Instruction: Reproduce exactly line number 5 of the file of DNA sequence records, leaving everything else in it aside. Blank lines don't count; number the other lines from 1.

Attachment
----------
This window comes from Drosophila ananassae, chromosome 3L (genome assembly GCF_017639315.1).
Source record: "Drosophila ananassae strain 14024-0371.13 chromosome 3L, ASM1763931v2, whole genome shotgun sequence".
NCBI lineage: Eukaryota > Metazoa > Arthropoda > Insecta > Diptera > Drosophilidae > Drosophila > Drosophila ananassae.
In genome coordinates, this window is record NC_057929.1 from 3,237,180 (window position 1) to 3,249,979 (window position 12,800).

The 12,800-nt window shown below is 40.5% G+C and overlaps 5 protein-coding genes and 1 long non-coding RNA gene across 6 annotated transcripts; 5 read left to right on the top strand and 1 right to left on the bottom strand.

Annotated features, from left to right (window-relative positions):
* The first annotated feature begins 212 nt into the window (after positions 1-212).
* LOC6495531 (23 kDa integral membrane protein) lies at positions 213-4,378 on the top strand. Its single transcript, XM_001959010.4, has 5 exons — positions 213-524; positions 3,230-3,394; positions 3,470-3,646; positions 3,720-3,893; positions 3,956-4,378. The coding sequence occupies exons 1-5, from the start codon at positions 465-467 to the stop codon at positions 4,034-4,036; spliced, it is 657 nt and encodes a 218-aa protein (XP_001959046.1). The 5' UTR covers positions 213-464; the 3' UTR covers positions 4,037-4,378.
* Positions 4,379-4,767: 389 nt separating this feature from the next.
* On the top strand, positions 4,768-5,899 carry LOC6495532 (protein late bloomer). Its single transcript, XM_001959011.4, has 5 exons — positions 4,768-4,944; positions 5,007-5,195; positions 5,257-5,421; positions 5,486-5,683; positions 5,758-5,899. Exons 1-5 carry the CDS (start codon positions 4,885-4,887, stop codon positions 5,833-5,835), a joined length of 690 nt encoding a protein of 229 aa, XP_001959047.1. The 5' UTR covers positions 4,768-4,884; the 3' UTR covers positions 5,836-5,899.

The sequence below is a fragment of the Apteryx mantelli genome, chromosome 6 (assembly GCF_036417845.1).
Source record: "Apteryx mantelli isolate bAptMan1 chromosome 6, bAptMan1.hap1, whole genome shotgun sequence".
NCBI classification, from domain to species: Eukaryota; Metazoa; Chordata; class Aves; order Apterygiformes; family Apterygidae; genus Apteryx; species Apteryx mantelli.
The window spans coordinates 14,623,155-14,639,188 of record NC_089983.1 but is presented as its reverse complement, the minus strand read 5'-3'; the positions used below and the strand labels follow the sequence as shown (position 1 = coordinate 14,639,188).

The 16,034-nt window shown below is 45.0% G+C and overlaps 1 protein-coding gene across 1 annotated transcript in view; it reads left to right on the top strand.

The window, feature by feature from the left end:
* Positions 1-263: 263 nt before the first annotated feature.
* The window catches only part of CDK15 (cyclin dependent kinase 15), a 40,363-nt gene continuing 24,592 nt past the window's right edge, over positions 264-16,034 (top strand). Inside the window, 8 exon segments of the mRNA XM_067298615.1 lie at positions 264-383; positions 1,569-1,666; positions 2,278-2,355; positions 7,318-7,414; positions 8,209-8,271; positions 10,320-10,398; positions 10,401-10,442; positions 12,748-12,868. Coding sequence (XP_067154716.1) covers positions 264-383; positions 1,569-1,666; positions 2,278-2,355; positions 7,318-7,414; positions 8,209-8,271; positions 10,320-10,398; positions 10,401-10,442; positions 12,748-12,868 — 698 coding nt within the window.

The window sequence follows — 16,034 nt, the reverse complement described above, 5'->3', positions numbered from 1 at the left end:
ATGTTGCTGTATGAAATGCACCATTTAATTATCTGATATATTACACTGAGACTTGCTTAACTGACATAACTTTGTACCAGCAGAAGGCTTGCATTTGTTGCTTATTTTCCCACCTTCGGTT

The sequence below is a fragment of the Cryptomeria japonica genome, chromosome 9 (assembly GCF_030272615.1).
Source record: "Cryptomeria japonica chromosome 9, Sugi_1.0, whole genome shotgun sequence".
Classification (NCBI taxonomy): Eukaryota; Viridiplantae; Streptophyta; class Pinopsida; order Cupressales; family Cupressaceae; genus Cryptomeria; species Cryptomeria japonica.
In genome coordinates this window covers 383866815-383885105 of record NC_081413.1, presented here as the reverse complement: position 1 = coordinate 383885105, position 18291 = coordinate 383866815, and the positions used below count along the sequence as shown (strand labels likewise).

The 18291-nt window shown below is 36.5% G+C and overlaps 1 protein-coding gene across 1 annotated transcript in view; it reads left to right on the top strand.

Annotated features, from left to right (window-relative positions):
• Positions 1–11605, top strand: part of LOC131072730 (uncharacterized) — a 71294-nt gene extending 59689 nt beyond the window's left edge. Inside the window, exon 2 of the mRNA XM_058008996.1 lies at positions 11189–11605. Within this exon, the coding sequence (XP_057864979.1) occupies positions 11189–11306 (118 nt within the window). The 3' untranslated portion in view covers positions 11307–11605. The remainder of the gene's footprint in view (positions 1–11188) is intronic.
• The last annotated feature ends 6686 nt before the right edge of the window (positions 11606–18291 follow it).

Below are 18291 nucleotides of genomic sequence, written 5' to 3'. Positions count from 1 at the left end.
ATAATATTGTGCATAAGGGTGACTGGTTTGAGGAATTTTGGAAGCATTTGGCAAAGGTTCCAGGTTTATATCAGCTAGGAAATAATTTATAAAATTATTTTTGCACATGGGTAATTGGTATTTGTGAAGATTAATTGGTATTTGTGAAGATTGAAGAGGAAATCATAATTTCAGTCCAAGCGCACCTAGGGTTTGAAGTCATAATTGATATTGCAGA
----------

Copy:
The 12,800-nt window shown below is 40.5% G+C and overlaps 5 protein-coding genes and 1 long non-coding RNA gene across 6 annotated transcripts; 5 read left to right on the top strand and 1 right to left on the bottom strand.